Building capacity in nursing science through multidiscipline partnerships and practices has been a part of my professional design for years. I recently made a trip to NASA Wallop's Island; it provided one of those unique opportunities to engage in scientific concepts that empowered my own. I am a huge proponent of emerging my nursing science with other sciences. It has opened doors that would not have otherwise opened.
Nursing Science Standards
The National Council State Board of Nursing Exam (NCLEX) is the standardized exam that determines whether a student can practice as a professional nurse. It has always been a keen indicator of whether a student has gained the necessary knowledge to demonstrate their ability to apply fundamental nursing science concepts to patient care. I happen to think it is one of the best educational tools in the profession. Furthermore, in my 15 years of teaching nursing science, I have found that those students who have difficulty passing the NCLEX have a deficiency in nursing science. They have not developed a fundamental set of skills (cognitive and practicum) that create capacity for the next level of the professional science. Capacity is key for every next opportunity.
Unfortunately, it has been culturally understood and taught, that the inability to pass the NCLEX is due to a lack of test-taking skills. Of course, this may be partially true, but ultimately, the NCLEX is about clinical practice, protocol and evidenced-based research. This is nursing science. I am clear with my students about why their ability or inability to apply already attained working knowledge can affect their future opportunities. And then direct them toward capacity building projects.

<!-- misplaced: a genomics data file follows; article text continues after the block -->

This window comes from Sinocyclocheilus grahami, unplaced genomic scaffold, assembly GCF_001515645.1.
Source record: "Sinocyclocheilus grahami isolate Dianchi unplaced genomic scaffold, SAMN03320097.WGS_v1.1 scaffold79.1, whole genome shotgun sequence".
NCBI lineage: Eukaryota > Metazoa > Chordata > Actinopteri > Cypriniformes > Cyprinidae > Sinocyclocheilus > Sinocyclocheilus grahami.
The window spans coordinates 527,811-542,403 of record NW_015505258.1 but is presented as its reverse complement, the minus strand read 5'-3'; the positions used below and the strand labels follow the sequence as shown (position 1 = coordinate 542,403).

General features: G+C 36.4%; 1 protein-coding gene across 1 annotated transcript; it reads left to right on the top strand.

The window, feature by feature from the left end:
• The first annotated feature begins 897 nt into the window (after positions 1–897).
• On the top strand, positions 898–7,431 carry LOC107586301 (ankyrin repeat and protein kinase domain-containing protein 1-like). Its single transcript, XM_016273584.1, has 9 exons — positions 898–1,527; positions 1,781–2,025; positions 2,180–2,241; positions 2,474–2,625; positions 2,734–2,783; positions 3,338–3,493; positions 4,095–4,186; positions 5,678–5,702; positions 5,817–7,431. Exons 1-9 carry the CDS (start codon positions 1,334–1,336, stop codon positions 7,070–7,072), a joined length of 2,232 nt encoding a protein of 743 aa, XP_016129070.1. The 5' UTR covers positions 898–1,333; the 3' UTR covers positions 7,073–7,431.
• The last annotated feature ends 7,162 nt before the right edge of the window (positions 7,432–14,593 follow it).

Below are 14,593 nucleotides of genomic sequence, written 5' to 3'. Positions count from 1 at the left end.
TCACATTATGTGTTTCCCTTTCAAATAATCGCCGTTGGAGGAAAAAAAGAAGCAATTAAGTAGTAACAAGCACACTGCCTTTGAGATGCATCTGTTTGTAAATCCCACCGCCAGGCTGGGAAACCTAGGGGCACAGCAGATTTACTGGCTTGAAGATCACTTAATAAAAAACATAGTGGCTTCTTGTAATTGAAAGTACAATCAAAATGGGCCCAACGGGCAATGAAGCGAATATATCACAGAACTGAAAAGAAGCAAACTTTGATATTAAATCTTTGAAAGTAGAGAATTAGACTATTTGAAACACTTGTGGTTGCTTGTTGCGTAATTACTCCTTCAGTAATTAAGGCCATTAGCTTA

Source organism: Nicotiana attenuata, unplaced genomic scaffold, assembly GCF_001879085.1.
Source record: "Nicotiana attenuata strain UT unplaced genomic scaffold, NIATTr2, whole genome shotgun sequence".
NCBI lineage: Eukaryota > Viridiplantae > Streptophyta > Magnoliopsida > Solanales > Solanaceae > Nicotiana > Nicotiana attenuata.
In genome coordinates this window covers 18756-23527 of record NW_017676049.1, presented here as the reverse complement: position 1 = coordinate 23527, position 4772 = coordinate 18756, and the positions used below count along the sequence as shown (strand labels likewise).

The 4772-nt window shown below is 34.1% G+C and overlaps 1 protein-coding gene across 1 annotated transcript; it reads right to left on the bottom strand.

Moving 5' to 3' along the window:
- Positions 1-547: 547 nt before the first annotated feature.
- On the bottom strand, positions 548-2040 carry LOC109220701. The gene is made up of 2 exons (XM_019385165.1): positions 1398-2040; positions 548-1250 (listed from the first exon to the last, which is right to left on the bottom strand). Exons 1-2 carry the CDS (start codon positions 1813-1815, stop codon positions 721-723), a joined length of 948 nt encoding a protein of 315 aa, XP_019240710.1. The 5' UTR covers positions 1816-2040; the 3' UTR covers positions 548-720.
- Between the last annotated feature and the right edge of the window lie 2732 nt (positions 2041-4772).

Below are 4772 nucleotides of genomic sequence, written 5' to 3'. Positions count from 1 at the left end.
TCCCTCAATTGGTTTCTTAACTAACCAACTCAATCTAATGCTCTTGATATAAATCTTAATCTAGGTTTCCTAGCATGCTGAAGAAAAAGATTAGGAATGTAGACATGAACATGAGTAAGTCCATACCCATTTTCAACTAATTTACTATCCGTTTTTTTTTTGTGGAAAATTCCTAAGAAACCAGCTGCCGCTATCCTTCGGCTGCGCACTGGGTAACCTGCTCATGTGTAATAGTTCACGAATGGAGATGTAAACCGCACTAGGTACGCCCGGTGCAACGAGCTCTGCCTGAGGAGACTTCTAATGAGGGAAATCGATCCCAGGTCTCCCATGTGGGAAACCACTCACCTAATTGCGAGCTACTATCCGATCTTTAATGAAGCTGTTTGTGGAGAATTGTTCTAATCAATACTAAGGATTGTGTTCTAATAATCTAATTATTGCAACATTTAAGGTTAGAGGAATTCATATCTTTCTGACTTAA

Building Capacity Matters
Over the years a thorough discussion among nursing leadership has pinpointed the cognitive and socioeconomic factors that have crippled progress in eliminating disparities in nursing education. However, there has not been much discussion about our lack of professional engagement and intentional implementation of pathways that properly assess and evaluate the disparity in our individual students. It's not rocket science. ( pun intended)
Science literacy will be a critical element to the future development of our nursing scholars. I am extremely concerned that our inability to equally distribute resources and access over the previous decades will continue to be a dark cloud over who we say we are and what our science represents. In addition, if we are going to move the needle on other pressing issues such as the nursing shortage and racism, we must recognize the intersection of nursing science, and multidiscipline partnerships...and then do something about it. We absolutely have the tools to do so.
I AM NURSING SCIENCE.